For twenty-one years, Carole Fisher has not been able to forget the 1989 Exxon Valdez oil spill that devastated Prince William Sound in Alaska. While most Americans ceased paying attention much after the initial media blitz, Fisher has continued to consult and collect newspaper articles, official pamphlets, books, websites, touristic memorabilia, photographs, and even oil samples. In 1990, 1999, and 2010, she traveled from Minneapolis to Anchorage, and then to Cordova, Homer, Anchor Point, Whittier, and to the Prudhoe Bay pipeline terminus in Valdez. The focus of these trips—which were funded in part with grants and fellowships from the Jerome, McKnight, and Bush Foundations—has been to interview and re-interview people, over one hundred of them, whose lives were immediately affected by the catastrophic oil spill and continue to be today. Fisher has culled from all of these materials—recorded, constructed, found, and printed—to produce more than forty exhibitions and presentations dedicated to the Alaska Oil Spill Project.
Many authorities can speak out about the inherent risks of unfettered oil development, particularly in the Arctic, but Fisher’s messages—her calls to action—are different. Facts and stories intermingle, they come to life in the form of scattered words and images, of sounds and silences. Like Fisher’s previous multimedia installations, Sticks in the Mind combines new technologies with old ones. From printed words and painted images to interactive chalkboards and audio files, the exhibition will give voice to the people whose livelihoods have been utterly transformed, and it will speak to the spill’s ongoing environmental impact on the region.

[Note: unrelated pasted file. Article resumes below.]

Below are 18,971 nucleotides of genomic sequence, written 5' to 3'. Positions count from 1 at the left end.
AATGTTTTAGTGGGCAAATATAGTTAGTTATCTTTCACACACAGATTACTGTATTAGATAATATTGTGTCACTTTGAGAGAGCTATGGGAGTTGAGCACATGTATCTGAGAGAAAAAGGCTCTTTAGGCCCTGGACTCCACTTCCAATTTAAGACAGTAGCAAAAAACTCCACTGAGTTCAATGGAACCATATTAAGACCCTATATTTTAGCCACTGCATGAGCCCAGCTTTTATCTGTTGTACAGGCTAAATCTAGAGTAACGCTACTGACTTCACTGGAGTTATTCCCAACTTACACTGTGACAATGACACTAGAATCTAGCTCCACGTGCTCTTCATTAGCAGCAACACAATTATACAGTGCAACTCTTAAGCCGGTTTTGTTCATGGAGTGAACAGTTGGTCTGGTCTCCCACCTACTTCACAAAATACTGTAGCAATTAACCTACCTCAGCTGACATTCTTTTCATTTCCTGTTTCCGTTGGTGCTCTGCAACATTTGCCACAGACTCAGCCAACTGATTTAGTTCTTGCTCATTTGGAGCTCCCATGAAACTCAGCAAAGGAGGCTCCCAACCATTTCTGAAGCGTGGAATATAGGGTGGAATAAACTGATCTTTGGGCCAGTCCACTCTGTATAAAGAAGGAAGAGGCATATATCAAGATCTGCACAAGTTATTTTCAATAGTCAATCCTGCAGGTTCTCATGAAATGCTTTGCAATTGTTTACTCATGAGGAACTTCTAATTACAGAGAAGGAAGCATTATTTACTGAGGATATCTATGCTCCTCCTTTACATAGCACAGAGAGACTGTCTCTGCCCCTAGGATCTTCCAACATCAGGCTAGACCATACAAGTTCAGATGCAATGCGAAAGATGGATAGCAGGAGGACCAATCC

Although the Alaska Oil Spill Project has been Fisher’s longest and most sustained artistic investigation, other bodies of work have confronted such difficult subjects as rape, incest, toxic waste sites, the Challenger explosion, the secret zinc cadmium sulfate spraying of her childhood neighborhood, elementary school during the Cold War*, and 9/11. Over several decades, these projects have been exhibited across the county and abroad—in group shows at the Frederick R. Weisman Art Museum, the Galleria Del Cavallino in Venice, the Walker Art Center, the Whitney Museum of American Art, and the Woman’s Building in Los Angeles, and in numerous solo exhibitions, including shows at the Minneapolis Institute of Arts, Soho20 in NY, and Raw Space, ARC Gallery in Chicago.
Fisher received an MFA from the Pennsylvania State University, a BFA from the Minneapolis College of Art and Design (MCAD), and an AA from the University of Minnesota–Twin Cities. She began teaching at MCAD in 1979, rising to the rank of full professor and serving in many important capacities including chair of the fine arts department and director of the MFA and post-baccalaureate programs before her retirement in the summer of 2010. In addition, Fisher was one of the original artist founders and organizers of the Minnesota Artists Exhibition Program (MAEP) at the Minneapolis Institute of Arts and was a member of their first artist curatorial panel. She has also served on the Minneapolis Arts Commission and was a founding member of the Women’s Art Registry of Minnesota (WARM).
*Note pages 60–65 in Clouds of Secrecy: The Army’s Germ Warfare Tests Over Populated Areas by Leonard A. Cole [Roman & Littlefield Publishers, 1989]